Numbering Beehives (or Queens)

I came up with a new way of numbering my hives: Blank plastic key tags ($25 for a pack of 100).

I used to give names to my hives, but gave up on it after my fourth hive. I don’t refer the bees as “my girls” either. I care about my bees, but I’ve seen how anthropomorphism can lead to funny places. It’s not for me. So I go with numbers like this:

This tag number, 2101, means the queen in the hive is the first new queen of 2021. The tag follows the queen, not the hive.

Additional information is written on the back of the tag. In this case, I wrote the date in which I knew the queen was laying successfully and hadn’t been rejected by her new colony: 21.07.18. “FR mated FR” means it was a queen from one of my hives in Flatrock and she mated in my Flatrock beeyard (meaning possibly inbred). I also wrote that she was created from a split on June 28th. I’ll have to come up with a better method for these notes so I can get more info on the tag, info such as the genetics of the queen, maybe who I got the queen from, etc. But this is good enough for now.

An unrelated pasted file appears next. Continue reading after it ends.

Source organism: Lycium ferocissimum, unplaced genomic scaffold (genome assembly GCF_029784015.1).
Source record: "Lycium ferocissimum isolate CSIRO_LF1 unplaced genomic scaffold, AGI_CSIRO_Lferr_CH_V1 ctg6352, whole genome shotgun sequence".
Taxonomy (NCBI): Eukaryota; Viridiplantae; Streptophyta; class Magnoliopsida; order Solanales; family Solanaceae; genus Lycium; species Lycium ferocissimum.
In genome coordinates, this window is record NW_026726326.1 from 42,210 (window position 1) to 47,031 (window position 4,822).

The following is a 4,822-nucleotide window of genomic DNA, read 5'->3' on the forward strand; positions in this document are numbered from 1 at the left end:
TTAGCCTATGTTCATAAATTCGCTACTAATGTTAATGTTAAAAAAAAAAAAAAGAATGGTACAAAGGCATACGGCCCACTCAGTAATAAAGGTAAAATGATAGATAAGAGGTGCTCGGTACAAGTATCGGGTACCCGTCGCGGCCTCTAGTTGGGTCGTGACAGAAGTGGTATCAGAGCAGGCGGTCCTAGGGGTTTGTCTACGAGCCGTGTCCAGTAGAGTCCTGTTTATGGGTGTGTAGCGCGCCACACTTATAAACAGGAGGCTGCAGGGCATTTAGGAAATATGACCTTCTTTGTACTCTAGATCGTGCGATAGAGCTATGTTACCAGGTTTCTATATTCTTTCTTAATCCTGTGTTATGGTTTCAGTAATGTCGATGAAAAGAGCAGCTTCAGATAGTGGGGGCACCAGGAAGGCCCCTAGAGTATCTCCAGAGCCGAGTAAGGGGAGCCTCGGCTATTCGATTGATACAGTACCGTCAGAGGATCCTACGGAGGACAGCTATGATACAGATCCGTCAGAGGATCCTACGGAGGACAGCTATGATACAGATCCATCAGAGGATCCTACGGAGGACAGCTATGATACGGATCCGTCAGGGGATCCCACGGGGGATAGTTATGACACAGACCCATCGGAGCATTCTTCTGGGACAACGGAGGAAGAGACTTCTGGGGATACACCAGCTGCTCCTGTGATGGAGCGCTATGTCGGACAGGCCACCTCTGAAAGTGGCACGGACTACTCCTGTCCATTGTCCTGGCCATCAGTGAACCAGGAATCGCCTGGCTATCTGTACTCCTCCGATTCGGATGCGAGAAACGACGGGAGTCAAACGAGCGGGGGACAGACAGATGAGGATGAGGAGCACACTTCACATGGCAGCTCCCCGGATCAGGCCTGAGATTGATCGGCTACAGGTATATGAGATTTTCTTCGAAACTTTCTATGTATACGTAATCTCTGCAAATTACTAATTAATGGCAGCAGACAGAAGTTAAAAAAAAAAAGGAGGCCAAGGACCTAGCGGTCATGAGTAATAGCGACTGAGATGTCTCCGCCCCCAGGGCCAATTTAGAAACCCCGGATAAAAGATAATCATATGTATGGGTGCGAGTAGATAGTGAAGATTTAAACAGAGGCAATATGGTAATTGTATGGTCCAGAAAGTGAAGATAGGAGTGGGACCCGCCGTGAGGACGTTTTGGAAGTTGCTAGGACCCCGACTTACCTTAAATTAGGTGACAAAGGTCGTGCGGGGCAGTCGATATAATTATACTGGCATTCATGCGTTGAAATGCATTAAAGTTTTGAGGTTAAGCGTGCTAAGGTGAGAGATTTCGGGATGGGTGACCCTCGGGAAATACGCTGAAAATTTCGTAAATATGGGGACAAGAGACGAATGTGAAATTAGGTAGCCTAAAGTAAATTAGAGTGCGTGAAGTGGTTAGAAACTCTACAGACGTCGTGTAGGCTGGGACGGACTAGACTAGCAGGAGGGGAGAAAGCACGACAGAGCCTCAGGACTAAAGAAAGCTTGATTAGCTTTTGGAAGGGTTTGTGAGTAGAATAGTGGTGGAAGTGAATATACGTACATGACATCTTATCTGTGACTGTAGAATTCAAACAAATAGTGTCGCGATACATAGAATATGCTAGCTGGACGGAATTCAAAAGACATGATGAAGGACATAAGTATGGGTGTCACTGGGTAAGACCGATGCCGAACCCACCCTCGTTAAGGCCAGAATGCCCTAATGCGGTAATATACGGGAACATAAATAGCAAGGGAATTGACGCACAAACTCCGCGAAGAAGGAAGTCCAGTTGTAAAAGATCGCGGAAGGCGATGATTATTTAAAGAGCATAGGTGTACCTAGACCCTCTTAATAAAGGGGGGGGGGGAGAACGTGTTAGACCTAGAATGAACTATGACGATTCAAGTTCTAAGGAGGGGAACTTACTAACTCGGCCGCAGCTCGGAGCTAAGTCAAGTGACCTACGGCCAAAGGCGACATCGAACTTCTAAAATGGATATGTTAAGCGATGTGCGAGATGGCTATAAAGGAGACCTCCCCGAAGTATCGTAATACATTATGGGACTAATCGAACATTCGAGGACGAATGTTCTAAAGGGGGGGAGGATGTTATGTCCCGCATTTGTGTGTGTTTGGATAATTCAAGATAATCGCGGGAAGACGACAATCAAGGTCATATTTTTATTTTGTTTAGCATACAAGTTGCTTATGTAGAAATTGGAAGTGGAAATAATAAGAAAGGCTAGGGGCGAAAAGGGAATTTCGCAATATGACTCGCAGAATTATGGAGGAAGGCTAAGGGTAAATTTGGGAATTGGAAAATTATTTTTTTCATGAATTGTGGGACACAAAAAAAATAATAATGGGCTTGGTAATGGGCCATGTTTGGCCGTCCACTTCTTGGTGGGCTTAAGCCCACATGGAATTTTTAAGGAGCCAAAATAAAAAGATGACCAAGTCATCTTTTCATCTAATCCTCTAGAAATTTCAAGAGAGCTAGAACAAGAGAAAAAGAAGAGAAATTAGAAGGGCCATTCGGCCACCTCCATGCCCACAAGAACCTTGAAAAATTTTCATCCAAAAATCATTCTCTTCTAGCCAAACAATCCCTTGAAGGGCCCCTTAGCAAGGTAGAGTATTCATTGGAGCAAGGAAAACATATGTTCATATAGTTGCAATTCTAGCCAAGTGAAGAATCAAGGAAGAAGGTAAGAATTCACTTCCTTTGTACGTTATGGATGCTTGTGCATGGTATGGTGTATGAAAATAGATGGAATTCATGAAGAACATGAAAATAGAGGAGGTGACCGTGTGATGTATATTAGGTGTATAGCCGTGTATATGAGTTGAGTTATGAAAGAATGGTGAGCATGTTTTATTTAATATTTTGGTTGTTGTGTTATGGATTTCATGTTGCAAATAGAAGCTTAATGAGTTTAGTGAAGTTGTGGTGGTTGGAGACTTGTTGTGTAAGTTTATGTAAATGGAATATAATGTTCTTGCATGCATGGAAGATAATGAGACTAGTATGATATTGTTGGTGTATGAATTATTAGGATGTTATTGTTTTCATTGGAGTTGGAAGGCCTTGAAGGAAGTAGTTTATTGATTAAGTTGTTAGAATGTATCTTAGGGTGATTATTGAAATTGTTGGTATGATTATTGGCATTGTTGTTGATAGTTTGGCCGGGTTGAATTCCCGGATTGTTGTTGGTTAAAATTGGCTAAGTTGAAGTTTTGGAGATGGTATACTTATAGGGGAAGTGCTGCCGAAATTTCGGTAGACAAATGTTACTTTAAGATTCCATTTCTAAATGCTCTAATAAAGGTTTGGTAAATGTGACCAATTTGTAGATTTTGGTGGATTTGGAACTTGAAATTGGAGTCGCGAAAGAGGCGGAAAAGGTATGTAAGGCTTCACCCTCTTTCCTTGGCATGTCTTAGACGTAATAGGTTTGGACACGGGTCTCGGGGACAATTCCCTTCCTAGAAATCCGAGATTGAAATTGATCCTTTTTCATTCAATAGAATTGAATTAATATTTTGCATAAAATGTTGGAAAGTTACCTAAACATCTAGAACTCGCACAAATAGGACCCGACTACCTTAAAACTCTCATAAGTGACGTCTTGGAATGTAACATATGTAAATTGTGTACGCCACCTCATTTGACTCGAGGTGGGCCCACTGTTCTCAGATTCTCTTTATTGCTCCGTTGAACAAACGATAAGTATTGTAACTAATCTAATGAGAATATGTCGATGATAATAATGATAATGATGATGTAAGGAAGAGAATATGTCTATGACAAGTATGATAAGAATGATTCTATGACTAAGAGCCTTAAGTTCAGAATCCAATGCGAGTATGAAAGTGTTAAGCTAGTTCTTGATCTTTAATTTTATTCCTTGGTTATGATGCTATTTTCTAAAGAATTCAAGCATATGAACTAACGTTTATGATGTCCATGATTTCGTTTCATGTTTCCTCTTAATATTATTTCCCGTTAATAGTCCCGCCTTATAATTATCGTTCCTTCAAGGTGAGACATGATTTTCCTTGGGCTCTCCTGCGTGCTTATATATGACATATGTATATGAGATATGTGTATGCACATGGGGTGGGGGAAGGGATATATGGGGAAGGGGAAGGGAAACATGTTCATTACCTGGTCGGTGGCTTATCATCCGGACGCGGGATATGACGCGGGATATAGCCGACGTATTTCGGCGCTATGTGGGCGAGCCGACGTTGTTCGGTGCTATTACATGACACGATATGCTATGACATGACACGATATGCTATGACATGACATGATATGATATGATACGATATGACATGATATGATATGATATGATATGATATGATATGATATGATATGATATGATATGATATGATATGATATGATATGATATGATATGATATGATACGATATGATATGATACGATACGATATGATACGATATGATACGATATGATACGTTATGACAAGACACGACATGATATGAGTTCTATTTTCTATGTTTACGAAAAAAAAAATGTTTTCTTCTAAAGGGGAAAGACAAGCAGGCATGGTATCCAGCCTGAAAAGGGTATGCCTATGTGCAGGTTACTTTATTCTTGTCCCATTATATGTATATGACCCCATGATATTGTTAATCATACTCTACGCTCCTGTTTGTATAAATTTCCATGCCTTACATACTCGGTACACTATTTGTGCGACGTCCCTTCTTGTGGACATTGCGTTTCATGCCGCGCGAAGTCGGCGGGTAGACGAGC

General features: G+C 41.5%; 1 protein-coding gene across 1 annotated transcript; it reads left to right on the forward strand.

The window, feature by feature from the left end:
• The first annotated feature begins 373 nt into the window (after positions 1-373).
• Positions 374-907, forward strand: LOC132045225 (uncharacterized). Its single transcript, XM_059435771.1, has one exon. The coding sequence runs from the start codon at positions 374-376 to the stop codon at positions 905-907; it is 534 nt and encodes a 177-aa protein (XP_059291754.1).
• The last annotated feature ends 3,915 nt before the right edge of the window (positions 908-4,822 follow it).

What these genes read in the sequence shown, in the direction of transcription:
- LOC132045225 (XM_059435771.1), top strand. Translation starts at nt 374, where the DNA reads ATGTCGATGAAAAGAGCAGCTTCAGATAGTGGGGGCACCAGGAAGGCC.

I tried numbering my hives/queens using pig ear tags, something I picked up from a University of Guelph beekeeping video. But that didn’t work out at all. The tags weren’t easy to attach to my hives. I eventually switched to using numbered key tags, which was okay but didn’t give me any info on the queen. In the above hive, for instance, I had to look up “18” in my notebook to find out, and I don’t carry my notebook around with me when I’m beekeeping. I also keep terrible notes.

The numbered key tags were also black on the back, so I couldn’t write any additional info on them. The blank key tags seem to offer the simplest solution. I attach them to my hives with heavy duty tacks. It’s easy.

I’ll have to see if the permanent marker eventually wears off in the weather. If it does, I might be able to put some scotch tape around the tag to prevent that. In any case, it seems like a good at this time.